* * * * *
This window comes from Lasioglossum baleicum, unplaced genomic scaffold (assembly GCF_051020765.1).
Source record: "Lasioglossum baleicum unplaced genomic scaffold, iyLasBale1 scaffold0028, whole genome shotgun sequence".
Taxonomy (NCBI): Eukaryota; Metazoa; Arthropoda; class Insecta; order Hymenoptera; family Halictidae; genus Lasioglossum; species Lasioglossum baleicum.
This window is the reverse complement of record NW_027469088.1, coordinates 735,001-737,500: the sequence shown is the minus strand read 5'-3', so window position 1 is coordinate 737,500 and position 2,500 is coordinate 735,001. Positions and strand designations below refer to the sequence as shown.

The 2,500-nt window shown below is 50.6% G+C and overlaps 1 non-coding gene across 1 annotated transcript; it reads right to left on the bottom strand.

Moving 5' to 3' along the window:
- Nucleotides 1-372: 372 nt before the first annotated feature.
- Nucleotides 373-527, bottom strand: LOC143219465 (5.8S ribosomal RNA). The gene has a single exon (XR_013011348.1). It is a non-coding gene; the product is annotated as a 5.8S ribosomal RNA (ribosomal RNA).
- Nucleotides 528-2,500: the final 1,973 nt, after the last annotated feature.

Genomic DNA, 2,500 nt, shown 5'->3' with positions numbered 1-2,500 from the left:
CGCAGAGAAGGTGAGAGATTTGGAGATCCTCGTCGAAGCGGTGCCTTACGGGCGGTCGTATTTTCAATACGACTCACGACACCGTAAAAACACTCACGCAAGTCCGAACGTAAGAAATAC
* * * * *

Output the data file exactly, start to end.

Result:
This window comes from Lasioglossum baleicum, unplaced genomic scaffold (assembly GCF_051020765.1).
Source record: "Lasioglossum baleicum unplaced genomic scaffold, iyLasBale1 scaffold0028, whole genome shotgun sequence".
Taxonomy (NCBI): Eukaryota; Metazoa; Arthropoda; class Insecta; order Hymenoptera; family Halictidae; genus Lasioglossum; species Lasioglossum baleicum.
This window is the reverse complement of record NW_027469088.1, coordinates 735,001-737,500: the sequence shown is the minus strand read 5'-3', so window position 1 is coordinate 737,500 and position 2,500 is coordinate 735,001. Positions and strand designations below refer to the sequence as shown.

The 2,500-nt window shown below is 50.6% G+C and overlaps 1 non-coding gene across 1 annotated transcript; it reads right to left on the bottom strand.

Moving 5' to 3' along the window:
- Nucleotides 1-372: 372 nt before the first annotated feature.
- Nucleotides 373-527, bottom strand: LOC143219465 (5.8S ribosomal RNA). The gene has a single exon (XR_013011348.1). It is a non-coding gene; the product is annotated as a 5.8S ribosomal RNA (ribosomal RNA).
- Nucleotides 528-2,500: the final 1,973 nt, after the last annotated feature.

Genomic DNA, 2,500 nt, shown 5'->3' with positions numbered 1-2,500 from the left:
CGCAGAGAAGGTGAGAGATTTGGAGATCCTCGTCGAAGCGGTGCCTTACGGGCGGTCGTATTTTCAATACGACTCACGACACCGTAAAAACACTCACGCAAGTCCGAACGTAAGAAATAC